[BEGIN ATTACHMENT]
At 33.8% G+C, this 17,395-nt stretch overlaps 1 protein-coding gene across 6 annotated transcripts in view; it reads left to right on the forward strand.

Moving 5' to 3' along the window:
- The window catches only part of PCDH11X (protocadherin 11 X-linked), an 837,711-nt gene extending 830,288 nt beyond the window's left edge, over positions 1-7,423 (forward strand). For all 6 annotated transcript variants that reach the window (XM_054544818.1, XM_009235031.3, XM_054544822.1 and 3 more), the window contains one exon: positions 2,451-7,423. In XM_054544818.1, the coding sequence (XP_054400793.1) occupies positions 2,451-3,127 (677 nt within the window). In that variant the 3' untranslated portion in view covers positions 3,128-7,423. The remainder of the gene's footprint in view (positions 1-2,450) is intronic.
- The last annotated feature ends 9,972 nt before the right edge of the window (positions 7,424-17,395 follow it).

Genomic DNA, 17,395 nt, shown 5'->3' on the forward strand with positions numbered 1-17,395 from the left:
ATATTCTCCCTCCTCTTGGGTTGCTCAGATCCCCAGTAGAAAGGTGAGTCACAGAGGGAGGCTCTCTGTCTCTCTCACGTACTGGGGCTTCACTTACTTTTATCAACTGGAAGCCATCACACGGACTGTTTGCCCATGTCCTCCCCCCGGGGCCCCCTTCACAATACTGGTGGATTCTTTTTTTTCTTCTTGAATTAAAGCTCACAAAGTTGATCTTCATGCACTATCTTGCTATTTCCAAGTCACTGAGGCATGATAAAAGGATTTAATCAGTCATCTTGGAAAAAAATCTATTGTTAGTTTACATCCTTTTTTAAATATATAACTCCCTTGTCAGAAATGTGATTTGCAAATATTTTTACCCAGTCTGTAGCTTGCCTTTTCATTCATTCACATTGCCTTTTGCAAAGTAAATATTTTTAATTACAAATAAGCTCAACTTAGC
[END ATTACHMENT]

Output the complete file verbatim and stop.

At 33.8% G+C, this 17,395-nt stretch overlaps 1 protein-coding gene across 6 annotated transcripts in view; it reads left to right on the forward strand.

Moving 5' to 3' along the window:
- The window catches only part of PCDH11X (protocadherin 11 X-linked), an 837,711-nt gene extending 830,288 nt beyond the window's left edge, over positions 1-7,423 (forward strand). For all 6 annotated transcript variants that reach the window (XM_054544818.1, XM_009235031.3, XM_054544822.1 and 3 more), the window contains one exon: positions 2,451-7,423. In XM_054544818.1, the coding sequence (XP_054400793.1) occupies positions 2,451-3,127 (677 nt within the window). In that variant the 3' untranslated portion in view covers positions 3,128-7,423. The remainder of the gene's footprint in view (positions 1-2,450) is intronic.
- The last annotated feature ends 9,972 nt before the right edge of the window (positions 7,424-17,395 follow it).

Genomic DNA, 17,395 nt, shown 5'->3' on the forward strand with positions numbered 1-17,395 from the left:
ATATTCTCCCTCCTCTTGGGTTGCTCAGATCCCCAGTAGAAAGGTGAGTCACAGAGGGAGGCTCTCTGTCTCTCTCACGTACTGGGGCTTCACTTACTTTTATCAACTGGAAGCCATCACACGGACTGTTTGCCCATGTCCTCCCCCCGGGGCCCCCTTCACAATACTGGTGGATTCTTTTTTTTCTTCTTGAATTAAAGCTCACAAAGTTGATCTTCATGCACTATCTTGCTATTTCCAAGTCACTGAGGCATGATAAAAGGATTTAATCAGTCATCTTGGAAAAAAATCTATTGTTAGTTTACATCCTTTTTTAAATATATAACTCCCTTGTCAGAAATGTGATTTGCAAATATTTTTACCCAGTCTGTAGCTTGCCTTTTCATTCATTCACATTGCCTTTTGCAAAGTAAATATTTTTAATTACAAATAAGCTCAACTTAGC